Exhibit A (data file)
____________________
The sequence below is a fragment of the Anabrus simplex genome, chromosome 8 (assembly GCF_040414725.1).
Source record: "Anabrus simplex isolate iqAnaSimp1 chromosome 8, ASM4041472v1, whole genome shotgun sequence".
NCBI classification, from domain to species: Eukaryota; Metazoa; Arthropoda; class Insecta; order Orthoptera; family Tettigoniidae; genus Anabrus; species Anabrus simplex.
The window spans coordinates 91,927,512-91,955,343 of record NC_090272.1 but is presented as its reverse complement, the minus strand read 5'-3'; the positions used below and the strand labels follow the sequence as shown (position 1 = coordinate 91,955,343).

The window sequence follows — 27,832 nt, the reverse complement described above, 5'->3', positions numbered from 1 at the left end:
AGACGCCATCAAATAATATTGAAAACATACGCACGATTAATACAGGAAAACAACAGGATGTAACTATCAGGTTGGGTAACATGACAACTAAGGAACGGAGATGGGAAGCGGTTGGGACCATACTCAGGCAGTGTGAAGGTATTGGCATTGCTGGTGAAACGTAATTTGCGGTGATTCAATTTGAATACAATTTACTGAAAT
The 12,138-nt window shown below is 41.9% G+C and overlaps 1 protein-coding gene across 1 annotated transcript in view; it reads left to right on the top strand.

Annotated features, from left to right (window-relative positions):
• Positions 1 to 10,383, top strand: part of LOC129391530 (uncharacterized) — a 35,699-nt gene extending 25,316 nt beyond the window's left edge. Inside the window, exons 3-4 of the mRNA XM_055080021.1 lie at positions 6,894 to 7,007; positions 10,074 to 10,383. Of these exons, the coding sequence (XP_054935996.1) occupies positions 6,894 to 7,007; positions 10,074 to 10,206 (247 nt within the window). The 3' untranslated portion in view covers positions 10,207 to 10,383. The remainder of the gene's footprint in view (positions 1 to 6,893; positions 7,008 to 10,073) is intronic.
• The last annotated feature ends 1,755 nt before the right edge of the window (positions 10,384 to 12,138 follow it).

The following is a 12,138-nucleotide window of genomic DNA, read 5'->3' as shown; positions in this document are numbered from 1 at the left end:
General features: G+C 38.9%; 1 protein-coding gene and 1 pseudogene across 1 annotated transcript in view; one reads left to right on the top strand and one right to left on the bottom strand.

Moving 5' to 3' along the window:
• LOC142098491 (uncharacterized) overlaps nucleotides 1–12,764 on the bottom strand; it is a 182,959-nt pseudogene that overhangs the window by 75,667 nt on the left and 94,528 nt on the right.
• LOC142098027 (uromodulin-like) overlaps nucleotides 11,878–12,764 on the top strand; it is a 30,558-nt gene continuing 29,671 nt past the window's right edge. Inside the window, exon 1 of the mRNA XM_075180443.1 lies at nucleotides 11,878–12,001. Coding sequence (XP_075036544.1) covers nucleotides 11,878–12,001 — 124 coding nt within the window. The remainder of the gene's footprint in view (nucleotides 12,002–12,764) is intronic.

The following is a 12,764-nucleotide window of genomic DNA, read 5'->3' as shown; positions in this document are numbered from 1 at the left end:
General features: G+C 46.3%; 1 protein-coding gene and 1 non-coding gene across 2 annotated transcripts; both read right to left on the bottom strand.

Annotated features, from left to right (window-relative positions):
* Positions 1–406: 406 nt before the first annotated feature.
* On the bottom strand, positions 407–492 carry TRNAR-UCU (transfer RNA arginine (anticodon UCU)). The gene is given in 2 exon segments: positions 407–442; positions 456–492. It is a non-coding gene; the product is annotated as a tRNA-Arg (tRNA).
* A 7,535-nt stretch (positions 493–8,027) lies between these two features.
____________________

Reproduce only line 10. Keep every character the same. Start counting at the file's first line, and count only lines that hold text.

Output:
• The last annotated feature ends 1,755 nt before the right edge of the window (positions 10,384 to 12,138 follow it).